360° feedback seems like a modern concept, you wouldn’t be alone in assuming this type of feedback started maybe 10… possibly 20, years ago. The origins can actually be traced back to around 100 years ago!

We’re going to look at – where 360s started, where they expanded, where they are today, and where they’re going to be in the future.


‘Multisource feedback’ is a type of employee review wherein the reviewee is assessed by: themselves, their managers, their peers, their direct reports and sometimes even their customers. All this information is then collected and collated into a report that gives a 360° review of their performance.

While all this may seem like a very new concept, in reality, forms of 360° feedback can be followed back to 100 years ago when the American Military employed multi-rater feedback among their soldiers during WWI. But, while this feedback took opinions from many difference sources, it lacked input from subordinates.

True 360° feedback did not come about until WWII when the German Military introduced it as a way of assessing their soldier’s performance [1], considering the opinions of supervisors, peers and subordinates. The information was then used to determine payment and promotions.

Despite its dark origins, 360° feedback was introduced into the business world in the 1950’s. The Esso Research and Engineering Group (Now known as ExxonMobil) became the first company who had documented use of multisource surveys to evaluate their employees [2]. Esso were soon bought out after an increase in productivity and from that point on the demand for 360° feedback exploded.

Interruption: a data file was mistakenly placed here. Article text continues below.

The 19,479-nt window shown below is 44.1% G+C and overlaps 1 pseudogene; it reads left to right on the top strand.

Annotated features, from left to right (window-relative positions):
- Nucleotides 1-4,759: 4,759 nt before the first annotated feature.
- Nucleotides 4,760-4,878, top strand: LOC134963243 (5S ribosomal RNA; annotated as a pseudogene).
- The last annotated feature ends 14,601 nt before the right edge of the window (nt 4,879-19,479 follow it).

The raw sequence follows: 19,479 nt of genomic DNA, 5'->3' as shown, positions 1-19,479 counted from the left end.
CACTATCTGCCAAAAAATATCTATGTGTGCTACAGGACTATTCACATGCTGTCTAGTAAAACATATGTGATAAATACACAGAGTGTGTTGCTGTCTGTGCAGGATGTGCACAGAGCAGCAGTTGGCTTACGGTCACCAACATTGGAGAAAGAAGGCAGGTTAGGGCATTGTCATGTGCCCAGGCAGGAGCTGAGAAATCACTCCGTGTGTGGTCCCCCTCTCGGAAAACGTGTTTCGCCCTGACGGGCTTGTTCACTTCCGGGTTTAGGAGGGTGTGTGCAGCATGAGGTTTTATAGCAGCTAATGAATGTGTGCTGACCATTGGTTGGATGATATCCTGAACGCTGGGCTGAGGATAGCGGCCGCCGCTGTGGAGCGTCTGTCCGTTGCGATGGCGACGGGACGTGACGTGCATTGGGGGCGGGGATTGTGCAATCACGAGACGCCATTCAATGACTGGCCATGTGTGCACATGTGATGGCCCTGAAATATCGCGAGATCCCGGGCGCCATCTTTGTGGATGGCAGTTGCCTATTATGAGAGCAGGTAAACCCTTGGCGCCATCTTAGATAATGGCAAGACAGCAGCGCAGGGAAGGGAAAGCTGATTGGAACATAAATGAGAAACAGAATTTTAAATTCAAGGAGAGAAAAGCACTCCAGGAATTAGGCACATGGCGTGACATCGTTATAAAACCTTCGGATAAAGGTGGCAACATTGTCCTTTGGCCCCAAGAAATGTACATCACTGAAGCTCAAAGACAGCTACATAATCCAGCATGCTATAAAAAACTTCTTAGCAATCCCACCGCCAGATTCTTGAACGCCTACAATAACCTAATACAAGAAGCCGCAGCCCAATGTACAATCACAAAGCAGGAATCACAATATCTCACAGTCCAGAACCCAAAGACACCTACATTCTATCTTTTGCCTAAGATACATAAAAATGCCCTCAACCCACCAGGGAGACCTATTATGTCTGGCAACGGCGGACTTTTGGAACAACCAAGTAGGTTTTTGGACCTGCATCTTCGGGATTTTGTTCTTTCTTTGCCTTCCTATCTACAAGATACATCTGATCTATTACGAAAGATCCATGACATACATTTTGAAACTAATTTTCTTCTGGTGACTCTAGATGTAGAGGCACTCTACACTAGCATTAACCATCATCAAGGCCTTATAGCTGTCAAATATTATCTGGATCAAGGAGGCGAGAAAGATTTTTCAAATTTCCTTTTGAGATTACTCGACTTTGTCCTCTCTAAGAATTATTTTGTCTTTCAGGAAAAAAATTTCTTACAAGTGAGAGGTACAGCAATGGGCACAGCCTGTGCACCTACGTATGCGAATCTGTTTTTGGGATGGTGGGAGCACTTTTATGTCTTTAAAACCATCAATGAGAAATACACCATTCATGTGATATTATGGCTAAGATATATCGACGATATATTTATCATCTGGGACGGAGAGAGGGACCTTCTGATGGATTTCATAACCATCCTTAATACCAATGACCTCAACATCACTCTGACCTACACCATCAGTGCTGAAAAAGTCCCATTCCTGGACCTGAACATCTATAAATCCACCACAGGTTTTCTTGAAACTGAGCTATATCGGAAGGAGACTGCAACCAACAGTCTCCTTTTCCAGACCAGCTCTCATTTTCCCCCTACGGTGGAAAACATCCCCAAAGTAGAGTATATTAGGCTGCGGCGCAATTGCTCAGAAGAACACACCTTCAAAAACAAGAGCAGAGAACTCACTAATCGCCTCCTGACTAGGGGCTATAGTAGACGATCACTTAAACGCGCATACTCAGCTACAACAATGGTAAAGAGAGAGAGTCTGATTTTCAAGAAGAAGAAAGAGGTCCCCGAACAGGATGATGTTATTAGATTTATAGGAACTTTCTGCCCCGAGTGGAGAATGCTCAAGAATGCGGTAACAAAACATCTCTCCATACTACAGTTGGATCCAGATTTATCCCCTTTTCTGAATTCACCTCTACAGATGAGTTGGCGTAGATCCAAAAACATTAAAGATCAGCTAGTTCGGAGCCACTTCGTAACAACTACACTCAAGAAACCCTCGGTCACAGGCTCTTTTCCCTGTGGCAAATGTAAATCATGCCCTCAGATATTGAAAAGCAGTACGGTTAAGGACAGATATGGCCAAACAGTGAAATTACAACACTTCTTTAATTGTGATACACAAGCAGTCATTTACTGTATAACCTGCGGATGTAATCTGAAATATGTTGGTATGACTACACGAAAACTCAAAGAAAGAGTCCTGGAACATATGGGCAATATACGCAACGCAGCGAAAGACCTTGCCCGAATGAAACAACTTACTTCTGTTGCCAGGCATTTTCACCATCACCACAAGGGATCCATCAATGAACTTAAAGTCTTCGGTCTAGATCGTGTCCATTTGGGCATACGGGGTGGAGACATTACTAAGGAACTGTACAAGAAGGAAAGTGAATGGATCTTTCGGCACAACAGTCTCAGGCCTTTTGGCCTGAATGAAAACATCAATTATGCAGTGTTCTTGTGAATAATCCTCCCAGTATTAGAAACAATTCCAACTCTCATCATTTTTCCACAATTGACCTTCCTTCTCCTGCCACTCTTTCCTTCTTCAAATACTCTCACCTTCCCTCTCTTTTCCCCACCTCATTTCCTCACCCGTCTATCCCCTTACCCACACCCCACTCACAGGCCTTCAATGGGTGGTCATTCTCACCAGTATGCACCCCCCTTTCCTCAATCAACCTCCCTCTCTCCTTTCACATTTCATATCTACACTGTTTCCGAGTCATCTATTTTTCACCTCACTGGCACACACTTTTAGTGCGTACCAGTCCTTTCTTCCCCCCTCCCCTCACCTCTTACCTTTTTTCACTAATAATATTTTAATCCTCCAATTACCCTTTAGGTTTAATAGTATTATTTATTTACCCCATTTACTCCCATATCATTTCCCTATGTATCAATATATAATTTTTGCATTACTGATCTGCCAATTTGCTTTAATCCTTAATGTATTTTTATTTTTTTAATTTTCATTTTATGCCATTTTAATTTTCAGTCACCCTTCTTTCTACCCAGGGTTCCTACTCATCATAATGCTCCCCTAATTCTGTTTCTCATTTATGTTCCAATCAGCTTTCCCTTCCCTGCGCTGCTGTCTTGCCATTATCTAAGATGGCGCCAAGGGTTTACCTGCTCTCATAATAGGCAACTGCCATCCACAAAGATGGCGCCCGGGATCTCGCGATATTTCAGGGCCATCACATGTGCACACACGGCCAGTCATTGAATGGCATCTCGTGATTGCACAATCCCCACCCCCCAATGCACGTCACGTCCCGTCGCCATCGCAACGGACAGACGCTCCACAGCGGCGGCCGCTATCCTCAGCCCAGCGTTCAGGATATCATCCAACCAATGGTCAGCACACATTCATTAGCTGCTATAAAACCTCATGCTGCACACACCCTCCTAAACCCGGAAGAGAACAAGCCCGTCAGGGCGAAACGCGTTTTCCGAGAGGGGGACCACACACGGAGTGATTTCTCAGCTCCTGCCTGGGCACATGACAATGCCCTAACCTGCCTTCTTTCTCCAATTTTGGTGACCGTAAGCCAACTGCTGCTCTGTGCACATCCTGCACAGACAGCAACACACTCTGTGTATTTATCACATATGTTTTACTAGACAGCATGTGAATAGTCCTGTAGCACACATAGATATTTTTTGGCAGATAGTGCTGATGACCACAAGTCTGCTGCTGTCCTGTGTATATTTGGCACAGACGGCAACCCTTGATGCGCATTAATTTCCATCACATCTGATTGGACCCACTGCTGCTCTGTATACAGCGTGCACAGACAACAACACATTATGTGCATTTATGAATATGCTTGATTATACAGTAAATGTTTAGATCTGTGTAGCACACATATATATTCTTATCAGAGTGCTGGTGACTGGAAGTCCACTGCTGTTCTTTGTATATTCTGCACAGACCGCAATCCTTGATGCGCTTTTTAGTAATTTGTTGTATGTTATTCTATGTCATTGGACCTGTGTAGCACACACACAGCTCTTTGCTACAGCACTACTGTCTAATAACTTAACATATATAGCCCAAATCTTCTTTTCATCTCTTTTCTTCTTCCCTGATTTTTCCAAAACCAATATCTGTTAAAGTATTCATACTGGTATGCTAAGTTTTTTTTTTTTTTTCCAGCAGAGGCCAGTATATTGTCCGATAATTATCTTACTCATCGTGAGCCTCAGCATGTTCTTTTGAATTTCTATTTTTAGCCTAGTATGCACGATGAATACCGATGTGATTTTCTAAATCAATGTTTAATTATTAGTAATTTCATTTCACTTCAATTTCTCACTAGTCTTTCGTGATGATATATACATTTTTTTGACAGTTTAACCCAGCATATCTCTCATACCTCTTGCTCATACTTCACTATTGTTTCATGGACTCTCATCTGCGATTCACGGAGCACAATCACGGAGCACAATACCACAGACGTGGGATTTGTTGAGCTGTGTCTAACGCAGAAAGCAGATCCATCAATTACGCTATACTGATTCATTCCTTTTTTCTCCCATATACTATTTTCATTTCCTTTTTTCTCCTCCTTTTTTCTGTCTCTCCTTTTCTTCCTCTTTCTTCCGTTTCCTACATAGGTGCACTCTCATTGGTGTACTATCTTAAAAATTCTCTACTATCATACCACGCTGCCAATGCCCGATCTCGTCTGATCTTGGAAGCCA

Expansion into Mainstream Use

The proliferated use of 360° feedback trickled down to smaller companies after some giant multinational corporations made it fashionable.

The CEO of General Electric, Jack Welsh was one of the first to use 360s for appraisals, in which he used the results to justify firing the bottom 10% of workers in every feedback cycle. Since then, the application of 360s has evolved from Jack Welch’s cutthroat streamlining process.

Companies of all sizes moved on to use feedback to identify and develop the strengths of each worker rather than punish people for their perceived weaknesses.

From this point in the 1980’s and onwards the concept of 360s gained traction and over the next 20 years 360° feedback became a term most HR departments were very familiar with. But the expansion was not over yet.


The Present & The Future

Since the invention and mainstream use of the internet [3], feedback gained a new impetus as the days of filling out and filing hundreds of pieces of paper are behind us. Thanks to the on-going digital revolution, technological improvements are going to make accessing feedback more and more thorough, accessible and intuitive.

Developments in real-time phone applications for 360° feedback could spell the beginning of a whole new era for feedback techniques.

It is estimated that over a third of U.S. companies [4] and 90% of Fortune 500 companies utilise 360° feedback [5] and these figures are only increasing with no signs of this growth letting up.


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  1. Fleenor, John, Prince & Jeffery, 1997
  2. Bracken, Dalton, Jako, McCauley, & Pollman, 1997
  3. Atkins & Wood, 2002
  4. Bracken, Timmereck, & Church, 2001
  5. Edwards & Ewen, 1996